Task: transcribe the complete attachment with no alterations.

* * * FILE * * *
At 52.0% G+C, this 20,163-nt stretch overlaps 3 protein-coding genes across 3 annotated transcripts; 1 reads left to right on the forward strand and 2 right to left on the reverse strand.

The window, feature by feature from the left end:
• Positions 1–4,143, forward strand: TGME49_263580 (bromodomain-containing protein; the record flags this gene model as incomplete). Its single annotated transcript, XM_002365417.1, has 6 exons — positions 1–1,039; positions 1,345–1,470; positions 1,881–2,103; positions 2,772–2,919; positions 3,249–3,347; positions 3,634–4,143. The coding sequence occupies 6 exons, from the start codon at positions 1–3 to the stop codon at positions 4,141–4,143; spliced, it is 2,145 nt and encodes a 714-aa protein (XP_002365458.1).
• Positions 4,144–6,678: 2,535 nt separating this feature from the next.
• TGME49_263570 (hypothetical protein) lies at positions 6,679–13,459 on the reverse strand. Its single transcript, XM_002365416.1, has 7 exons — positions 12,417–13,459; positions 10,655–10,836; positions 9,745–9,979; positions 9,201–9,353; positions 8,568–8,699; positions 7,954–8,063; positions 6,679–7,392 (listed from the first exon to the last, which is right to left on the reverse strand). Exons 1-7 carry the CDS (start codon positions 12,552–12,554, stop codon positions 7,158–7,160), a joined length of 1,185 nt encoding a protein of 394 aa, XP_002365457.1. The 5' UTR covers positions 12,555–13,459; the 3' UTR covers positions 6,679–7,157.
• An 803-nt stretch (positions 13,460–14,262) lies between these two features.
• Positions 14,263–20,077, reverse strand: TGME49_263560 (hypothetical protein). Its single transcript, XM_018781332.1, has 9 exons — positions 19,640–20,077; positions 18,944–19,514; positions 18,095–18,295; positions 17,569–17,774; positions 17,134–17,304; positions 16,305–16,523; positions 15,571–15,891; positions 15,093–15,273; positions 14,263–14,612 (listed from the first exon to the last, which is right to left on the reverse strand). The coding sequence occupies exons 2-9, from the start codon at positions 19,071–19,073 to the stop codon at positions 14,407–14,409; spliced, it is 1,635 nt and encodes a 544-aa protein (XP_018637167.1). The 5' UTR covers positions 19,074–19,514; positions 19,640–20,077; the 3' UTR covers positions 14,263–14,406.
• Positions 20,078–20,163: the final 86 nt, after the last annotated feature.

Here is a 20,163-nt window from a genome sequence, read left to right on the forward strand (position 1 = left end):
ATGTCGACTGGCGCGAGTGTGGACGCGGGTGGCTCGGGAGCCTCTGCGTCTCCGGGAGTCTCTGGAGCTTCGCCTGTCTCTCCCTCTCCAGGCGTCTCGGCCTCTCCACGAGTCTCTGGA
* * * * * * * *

At 52.0% G+C, this 20,163-nt stretch overlaps 3 protein-coding genes across 3 annotated transcripts; 1 reads left to right on the forward strand and 2 right to left on the reverse strand.

The window, feature by feature from the left end:
• Positions 1–4,143, forward strand: TGME49_263580 (bromodomain-containing protein; the record flags this gene model as incomplete). Its single annotated transcript, XM_002365417.1, has 6 exons — positions 1–1,039; positions 1,345–1,470; positions 1,881–2,103; positions 2,772–2,919; positions 3,249–3,347; positions 3,634–4,143. The coding sequence occupies 6 exons, from the start codon at positions 1–3 to the stop codon at positions 4,141–4,143; spliced, it is 2,145 nt and encodes a 714-aa protein (XP_002365458.1).
• Positions 4,144–6,678: 2,535 nt separating this feature from the next.
• TGME49_263570 (hypothetical protein) lies at positions 6,679–13,459 on the reverse strand. Its single transcript, XM_002365416.1, has 7 exons — positions 12,417–13,459; positions 10,655–10,836; positions 9,745–9,979; positions 9,201–9,353; positions 8,568–8,699; positions 7,954–8,063; positions 6,679–7,392 (listed from the first exon to the last, which is right to left on the reverse strand). Exons 1-7 carry the CDS (start codon positions 12,552–12,554, stop codon positions 7,158–7,160), a joined length of 1,185 nt encoding a protein of 394 aa, XP_002365457.1. The 5' UTR covers positions 12,555–13,459; the 3' UTR covers positions 6,679–7,157.
• An 803-nt stretch (positions 13,460–14,262) lies between these two features.
• Positions 14,263–20,077, reverse strand: TGME49_263560 (hypothetical protein). Its single transcript, XM_018781332.1, has 9 exons — positions 19,640–20,077; positions 18,944–19,514; positions 18,095–18,295; positions 17,569–17,774; positions 17,134–17,304; positions 16,305–16,523; positions 15,571–15,891; positions 15,093–15,273; positions 14,263–14,612 (listed from the first exon to the last, which is right to left on the reverse strand). The coding sequence occupies exons 2-9, from the start codon at positions 19,071–19,073 to the stop codon at positions 14,407–14,409; spliced, it is 1,635 nt and encodes a 544-aa protein (XP_018637167.1). The 5' UTR covers positions 19,074–19,514; positions 19,640–20,077; the 3' UTR covers positions 14,263–14,406.
• Positions 20,078–20,163: the final 86 nt, after the last annotated feature.

Here is a 20,163-nt window from a genome sequence, read left to right on the forward strand (position 1 = left end):
ATGTCGACTGGCGCGAGTGTGGACGCGGGTGGCTCGGGAGCCTCTGCGTCTCCGGGAGTCTCTGGAGCTTCGCCTGTCTCTCCCTCTCCAGGCGTCTCGGCCTCTCCACGAGTCTCTGGA